To evaluate the usefulness of an objective structured clinical examination (OSCE) for assessing and providing feedback to postgraduate residents in pediatrics.
A 5-station OSCE given in 1996, based on the educational objectives of a general pediatric training program. Each station assessed the residents' interviewing and history-taking skills with a standardized patient. The results were correlated with those of the in-training evaluation reports.
The Department of Paediatrics, University of Toronto Faculty of Medicine, Toronto, Ontario.
Forty-three of 61 pediatric residents: 14 first-year, 12 second-year, 8 third-year, and 9 fourth-year residents.
Main Outcome Measures
Scores for each of the 5 stations were broken down into 15 points for the checklist, 5 for the global assessment, and 10 for the written postencounter question, for a total score of 150. The in-training evaluation report ratings were converted to a 5-point numerical scale, ranging from 1 (unsatisfactory) to 5 (outstanding).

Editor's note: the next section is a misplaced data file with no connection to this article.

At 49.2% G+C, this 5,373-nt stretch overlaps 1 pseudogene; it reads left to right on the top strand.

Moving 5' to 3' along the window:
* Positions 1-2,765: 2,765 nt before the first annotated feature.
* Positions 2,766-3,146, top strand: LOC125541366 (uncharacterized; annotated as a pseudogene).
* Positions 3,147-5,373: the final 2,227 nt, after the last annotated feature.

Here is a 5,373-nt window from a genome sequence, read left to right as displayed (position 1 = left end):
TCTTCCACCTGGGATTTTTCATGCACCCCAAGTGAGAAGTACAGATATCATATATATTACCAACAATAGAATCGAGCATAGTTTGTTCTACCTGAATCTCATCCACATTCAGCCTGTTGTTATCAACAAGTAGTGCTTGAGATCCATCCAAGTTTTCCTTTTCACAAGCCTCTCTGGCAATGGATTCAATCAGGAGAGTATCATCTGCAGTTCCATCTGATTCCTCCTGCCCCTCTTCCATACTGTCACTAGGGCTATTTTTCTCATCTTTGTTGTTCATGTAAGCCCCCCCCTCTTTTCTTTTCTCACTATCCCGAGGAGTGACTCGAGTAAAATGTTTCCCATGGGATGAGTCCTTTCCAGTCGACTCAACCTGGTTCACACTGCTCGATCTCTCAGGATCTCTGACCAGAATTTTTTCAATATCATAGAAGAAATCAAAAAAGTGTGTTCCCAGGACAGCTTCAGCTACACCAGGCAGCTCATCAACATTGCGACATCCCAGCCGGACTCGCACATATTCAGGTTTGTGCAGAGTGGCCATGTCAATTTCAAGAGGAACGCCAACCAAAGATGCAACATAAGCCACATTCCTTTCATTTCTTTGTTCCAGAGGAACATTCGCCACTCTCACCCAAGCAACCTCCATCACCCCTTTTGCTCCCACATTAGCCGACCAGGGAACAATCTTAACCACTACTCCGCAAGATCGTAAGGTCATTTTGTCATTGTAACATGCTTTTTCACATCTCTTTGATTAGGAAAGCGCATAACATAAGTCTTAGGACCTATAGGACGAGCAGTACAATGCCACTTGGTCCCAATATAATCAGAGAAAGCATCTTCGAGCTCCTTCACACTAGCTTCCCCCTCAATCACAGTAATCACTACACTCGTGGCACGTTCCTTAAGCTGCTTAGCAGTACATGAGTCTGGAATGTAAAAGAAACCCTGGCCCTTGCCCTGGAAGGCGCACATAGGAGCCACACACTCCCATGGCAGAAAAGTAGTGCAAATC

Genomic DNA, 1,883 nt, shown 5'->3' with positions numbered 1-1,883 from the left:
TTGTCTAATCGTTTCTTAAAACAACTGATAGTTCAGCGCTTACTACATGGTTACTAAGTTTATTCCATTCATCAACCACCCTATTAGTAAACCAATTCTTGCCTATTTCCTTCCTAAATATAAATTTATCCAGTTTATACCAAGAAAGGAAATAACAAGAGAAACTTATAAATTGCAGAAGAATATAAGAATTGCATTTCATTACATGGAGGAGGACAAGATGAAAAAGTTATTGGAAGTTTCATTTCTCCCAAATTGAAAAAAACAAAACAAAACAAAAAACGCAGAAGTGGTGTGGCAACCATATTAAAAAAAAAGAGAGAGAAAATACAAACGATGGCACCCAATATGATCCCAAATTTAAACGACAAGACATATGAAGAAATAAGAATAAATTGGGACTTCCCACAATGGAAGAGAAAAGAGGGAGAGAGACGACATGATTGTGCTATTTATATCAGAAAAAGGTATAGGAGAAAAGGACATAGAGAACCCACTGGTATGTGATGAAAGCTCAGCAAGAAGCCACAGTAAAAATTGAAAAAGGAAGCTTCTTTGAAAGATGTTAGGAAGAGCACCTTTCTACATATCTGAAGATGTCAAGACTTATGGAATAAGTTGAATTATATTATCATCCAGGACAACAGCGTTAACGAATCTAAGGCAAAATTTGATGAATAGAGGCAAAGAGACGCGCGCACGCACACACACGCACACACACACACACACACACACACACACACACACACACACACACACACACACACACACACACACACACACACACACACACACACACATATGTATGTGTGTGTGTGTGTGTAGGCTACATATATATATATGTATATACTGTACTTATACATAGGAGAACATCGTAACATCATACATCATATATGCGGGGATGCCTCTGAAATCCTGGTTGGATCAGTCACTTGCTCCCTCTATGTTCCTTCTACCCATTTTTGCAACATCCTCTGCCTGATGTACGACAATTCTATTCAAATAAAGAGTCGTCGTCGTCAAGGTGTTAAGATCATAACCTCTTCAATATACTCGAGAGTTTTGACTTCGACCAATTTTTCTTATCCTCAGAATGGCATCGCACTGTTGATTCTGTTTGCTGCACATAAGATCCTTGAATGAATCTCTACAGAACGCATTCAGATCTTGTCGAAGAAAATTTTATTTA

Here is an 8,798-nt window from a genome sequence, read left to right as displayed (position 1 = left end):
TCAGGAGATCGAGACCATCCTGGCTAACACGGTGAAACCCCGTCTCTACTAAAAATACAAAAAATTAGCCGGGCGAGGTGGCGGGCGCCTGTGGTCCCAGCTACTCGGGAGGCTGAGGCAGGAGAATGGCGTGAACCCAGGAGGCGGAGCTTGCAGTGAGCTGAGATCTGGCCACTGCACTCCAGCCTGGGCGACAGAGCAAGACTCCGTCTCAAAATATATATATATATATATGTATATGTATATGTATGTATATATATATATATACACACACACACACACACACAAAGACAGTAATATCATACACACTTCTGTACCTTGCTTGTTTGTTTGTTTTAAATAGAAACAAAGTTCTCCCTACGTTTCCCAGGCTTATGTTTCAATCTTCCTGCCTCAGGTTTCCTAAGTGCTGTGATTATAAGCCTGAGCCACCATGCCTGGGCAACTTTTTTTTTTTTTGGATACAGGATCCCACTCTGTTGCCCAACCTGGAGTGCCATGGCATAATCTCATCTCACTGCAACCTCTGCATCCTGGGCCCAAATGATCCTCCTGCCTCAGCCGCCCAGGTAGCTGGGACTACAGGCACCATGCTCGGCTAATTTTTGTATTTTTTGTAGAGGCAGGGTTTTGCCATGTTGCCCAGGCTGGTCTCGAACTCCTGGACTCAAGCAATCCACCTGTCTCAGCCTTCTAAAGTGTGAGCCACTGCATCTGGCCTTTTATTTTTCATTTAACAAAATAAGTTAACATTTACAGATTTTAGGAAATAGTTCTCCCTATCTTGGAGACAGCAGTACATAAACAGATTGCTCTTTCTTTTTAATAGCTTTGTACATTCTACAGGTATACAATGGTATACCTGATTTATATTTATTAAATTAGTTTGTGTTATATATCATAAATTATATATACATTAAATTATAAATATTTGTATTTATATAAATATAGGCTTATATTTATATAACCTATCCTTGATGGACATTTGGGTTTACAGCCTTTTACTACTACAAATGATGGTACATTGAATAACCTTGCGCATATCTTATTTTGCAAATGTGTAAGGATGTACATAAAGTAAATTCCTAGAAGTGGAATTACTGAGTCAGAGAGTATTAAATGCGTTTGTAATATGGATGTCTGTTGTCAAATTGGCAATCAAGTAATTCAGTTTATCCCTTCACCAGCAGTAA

The mean OSCE score for the 43 pediatric residents was 104.9. Although the residents in their senior year scored higher, there was no statistically significant difference among the 4 years for the total OSCE score or for any of the 5 stations. The fourth-year residents' scores on the postencounter questions were significantly (P<.05) higher than the first-year residents' scores. Two residents scored less than 60%. The internal consistency of the 5-station OSCE was limited (r=0.69). Residents received verbal feedback at the conclusion of the OSCE, and they received their scores when they were calculated. The mean overall in-training evaluation report score for all 61 pediatric residents was 3.9. There was a moderate, but statistically significant, correlation between the overall mean OSCE results and the overall mean in-training evaluation report scores (r=0.45).
The OSCE can provide a useful formative evaluation of postgraduate residents, but the usefulness of the evaluation data and the feedback must be balanced with the logistic difficulties and expense.